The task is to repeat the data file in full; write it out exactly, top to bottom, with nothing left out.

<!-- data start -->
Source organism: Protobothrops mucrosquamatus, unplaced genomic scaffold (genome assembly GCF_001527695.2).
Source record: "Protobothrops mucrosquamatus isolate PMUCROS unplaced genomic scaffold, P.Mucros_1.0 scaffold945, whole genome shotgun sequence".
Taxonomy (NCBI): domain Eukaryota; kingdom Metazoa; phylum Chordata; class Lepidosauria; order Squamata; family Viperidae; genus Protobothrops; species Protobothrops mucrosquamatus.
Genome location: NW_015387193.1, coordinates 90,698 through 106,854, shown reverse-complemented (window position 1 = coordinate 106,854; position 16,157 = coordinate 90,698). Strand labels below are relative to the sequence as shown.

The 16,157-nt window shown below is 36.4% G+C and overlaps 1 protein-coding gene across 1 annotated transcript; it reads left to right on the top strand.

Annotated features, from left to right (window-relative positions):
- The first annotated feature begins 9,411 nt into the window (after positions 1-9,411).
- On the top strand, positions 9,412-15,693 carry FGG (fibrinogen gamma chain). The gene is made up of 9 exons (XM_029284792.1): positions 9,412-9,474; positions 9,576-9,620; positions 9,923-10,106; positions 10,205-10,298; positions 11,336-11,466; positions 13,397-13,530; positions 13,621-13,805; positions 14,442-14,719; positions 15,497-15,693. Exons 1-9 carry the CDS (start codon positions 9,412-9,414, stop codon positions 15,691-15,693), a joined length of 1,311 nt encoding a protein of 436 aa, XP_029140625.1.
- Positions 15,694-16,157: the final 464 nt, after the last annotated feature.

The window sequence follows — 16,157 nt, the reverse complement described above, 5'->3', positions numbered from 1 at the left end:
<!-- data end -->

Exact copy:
Source organism: Protobothrops mucrosquamatus, unplaced genomic scaffold (genome assembly GCF_001527695.2).
Source record: "Protobothrops mucrosquamatus isolate PMUCROS unplaced genomic scaffold, P.Mucros_1.0 scaffold945, whole genome shotgun sequence".
Taxonomy (NCBI): domain Eukaryota; kingdom Metazoa; phylum Chordata; class Lepidosauria; order Squamata; family Viperidae; genus Protobothrops; species Protobothrops mucrosquamatus.
Genome location: NW_015387193.1, coordinates 90,698 through 106,854, shown reverse-complemented (window position 1 = coordinate 106,854; position 16,157 = coordinate 90,698). Strand labels below are relative to the sequence as shown.

The 16,157-nt window shown below is 36.4% G+C and overlaps 1 protein-coding gene across 1 annotated transcript; it reads left to right on the top strand.

Annotated features, from left to right (window-relative positions):
- The first annotated feature begins 9,411 nt into the window (after positions 1-9,411).
- On the top strand, positions 9,412-15,693 carry FGG (fibrinogen gamma chain). The gene is made up of 9 exons (XM_029284792.1): positions 9,412-9,474; positions 9,576-9,620; positions 9,923-10,106; positions 10,205-10,298; positions 11,336-11,466; positions 13,397-13,530; positions 13,621-13,805; positions 14,442-14,719; positions 15,497-15,693. Exons 1-9 carry the CDS (start codon positions 9,412-9,414, stop codon positions 15,691-15,693), a joined length of 1,311 nt encoding a protein of 436 aa, XP_029140625.1.
- Positions 15,694-16,157: the final 464 nt, after the last annotated feature.

The window sequence follows — 16,157 nt, the reverse complement described above, 5'->3', positions numbered from 1 at the left end: